Board of County Commissioners

Posted on: June 26, 2017

Lucas County Commissioners, Elected Officials, and Community Groups against the Ohio Budget Proposal

Toledo, OH – The Lucas County Commissioners, elected officials from throughout Lucas County, and representatives from broad range of community groups gathered to implore the Ohio House and Senate delegation to include funding in the budget bill to ensure all counties in Ohio are made whole by the loss of the Medicaid Managed Care sales tax.


In 2016, the Medicaid Managed Care (MCO) sales tax represented $209 million, or 8.2 percent, of all county and transit authority sales tax collections.  Lucas County sales tax revenue makes up 70% of the General Fund Revenue. According to the Ohio Office of Budget and Management, Lucas County has the potential to lose $11 million in sales tax revenue if a permanent, full replacement solution is not found by our legislators.


Lucas County has been delegated a wide variety of critical services to perform on behalf of the State of Ohio. Lucas County has experienced a growing reliance on sales tax revenue as a result of the loss of local government funding from the State of Ohio and policy decisions regarding the delivery of services performed by Lucas County.


Lucas County’s economy, historically associated with the glass and automotive industries, has become increasingly diversified and remains the home of three of the nation’s largest glass companies (Owens Corning, Libbey Glass, and Pilkington North America), and a fourth, Owens-Illinois, is located within Metro Toledo. Fiat Chrysler Automobiles (FCA), General Motors Corporation, and Dana Holding Corporation also continue to be major private sector employers in the County. In 2016, for the second consecutive year, Site Selection Magazine recognized the State of Ohio generally and more specifically the Toledo Metropolitan Statistical Area (MSA) among the nation’s most robust environments for economic development. The Toledo MSA was honored as a top 10 midsize metro area in the United States, with 32 active economic development projects.


The ability of Lucas County government to fulfill its obligations is integral to the economic health of the entire region. The gap in revenue that will occur--should the managed care tax funds not be replaced-­will have an adverse impact on the health of not only Lucas County, but every county in the state.


While counties face the prospect of losing managed care sales tax revenues, receipts in other areas are suffering as well. During the first quarter of 2017, area consumer spending has been flat and new car sales are down 6.25% from the same period last year. If the shortfalls resulting from the elimination of MCO to our sales tax revenue are not replaced, Lucas County will not be able to make the investments that will continue to bolster the renaissance our community is currently enjoying.


Lucas County simply cannot afford further reductions to our revenues at this crucial time. By investing in our workforce, technology, and infrastructure, Lucas County can continue to prosper and grow. If these cuts are not replaced by new sources of revenue, all of the progress we have made will be jeopardized.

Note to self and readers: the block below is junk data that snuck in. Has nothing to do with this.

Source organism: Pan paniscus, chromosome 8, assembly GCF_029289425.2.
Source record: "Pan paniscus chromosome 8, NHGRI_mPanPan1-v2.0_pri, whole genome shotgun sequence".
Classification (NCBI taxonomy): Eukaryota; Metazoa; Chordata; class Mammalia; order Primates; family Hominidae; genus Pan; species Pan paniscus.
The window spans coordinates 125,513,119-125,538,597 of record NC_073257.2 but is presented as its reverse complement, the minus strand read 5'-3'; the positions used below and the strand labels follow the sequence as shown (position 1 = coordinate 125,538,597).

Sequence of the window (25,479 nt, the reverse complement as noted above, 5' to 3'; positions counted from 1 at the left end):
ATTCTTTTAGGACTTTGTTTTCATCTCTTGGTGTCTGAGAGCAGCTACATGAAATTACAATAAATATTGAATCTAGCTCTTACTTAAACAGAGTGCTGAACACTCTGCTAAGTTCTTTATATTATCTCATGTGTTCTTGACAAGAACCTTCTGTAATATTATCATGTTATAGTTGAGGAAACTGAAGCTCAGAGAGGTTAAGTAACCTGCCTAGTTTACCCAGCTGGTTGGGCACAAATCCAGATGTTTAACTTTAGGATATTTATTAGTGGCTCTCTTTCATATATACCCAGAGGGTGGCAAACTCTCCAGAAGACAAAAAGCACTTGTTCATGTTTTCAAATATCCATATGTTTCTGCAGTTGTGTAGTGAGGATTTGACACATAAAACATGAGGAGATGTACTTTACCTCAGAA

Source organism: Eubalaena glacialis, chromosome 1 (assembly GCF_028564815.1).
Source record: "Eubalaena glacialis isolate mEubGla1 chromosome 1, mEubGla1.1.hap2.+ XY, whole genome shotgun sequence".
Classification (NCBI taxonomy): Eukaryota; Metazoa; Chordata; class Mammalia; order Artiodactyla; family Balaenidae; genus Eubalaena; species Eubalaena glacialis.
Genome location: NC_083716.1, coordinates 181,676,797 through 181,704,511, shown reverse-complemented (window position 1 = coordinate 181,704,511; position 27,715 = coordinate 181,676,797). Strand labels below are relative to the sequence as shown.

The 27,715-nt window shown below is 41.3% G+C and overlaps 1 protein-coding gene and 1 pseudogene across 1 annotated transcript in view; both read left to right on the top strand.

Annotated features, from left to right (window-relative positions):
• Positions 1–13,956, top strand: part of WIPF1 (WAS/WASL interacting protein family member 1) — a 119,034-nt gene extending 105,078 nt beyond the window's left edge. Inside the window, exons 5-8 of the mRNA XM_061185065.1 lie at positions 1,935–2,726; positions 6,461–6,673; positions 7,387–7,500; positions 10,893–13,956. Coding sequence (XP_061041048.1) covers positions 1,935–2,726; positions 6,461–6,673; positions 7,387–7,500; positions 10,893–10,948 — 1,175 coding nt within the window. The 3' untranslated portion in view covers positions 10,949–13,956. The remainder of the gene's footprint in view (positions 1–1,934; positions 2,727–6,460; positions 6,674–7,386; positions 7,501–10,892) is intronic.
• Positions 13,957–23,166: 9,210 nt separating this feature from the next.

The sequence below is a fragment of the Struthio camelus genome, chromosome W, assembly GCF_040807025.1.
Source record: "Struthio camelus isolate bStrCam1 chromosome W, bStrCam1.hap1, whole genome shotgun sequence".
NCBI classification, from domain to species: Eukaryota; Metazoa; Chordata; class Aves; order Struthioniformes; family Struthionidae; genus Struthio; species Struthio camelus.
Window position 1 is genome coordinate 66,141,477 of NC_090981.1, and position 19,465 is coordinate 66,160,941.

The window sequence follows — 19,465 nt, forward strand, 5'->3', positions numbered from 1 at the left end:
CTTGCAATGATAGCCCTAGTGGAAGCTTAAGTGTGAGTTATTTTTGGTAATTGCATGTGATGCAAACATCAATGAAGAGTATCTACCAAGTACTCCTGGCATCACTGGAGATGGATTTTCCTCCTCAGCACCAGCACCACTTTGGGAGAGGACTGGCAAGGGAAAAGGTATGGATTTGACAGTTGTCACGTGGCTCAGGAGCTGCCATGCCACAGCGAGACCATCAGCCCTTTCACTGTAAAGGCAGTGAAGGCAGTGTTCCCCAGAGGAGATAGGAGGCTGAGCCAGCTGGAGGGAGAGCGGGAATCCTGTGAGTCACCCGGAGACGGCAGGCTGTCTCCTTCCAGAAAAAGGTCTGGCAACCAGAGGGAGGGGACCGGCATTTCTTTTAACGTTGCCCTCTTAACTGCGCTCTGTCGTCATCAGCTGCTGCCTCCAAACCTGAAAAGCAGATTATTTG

“Over a number of years, Lucas County has continually cut expenditures from our general fund, while at the same time making important investments in sustainability efforts to clean Lake Erie and to ensure our workforce is ready to compete on the world stage,” said Commissioner Tina Wozniak. “This state budget is reckless and out of touch. We need our representatives to understand the important work being done here locally and to help us continue to invest in our community. We have continually been good stewards of the taxpayer’s dollar while investing in our people and economy. It’s time for our state government to do the same,” concluded Commissioner Wozniak.


“The State of Ohio wants to pass close to a $1 billion state budgetary shortfall on to local jurisdictions - $11 million in the case of Lucas County.   Locally, we’ve improved community safety, brought good-paying jobs to the region, made infrastructure improvements, invested in environmental sustainability, and education and quality of life initiatives,” said Commissioner Carol Contrada. “This regressive state budget will halt progress in its tracks and will mean a reduction in basic services to real people.   The buck should stop in the Ohio statehouse, and it’s time to call our state elected officials to account.  We implore the legislature to restore the cuts to local governments.  We’ve done our job locally.  Now, it’s time for the State. Do your job for the citizens of Ohio,” concluded Commissioner Contrada.  


“Our focus on economic development is our number one job in Lucas County. This budget will make it impossible for Lucas County to compete,” said Commissioner Pete Gerken. “Over the last number of years, Lucas County has been a leader in public-private partnerships, such as the Overland Industrial Park re-development project. Dana and Detroit Manufacturing Systems has worked hand in hand with county government to bring hundreds on new living wage job opportunities. Additionally our newest economic driver in downtown Toledo, Hensville, would not be possible in the current budget proposal. Our state government must understand that you cannot grow without investment,” concluded Commissioner Gerken.

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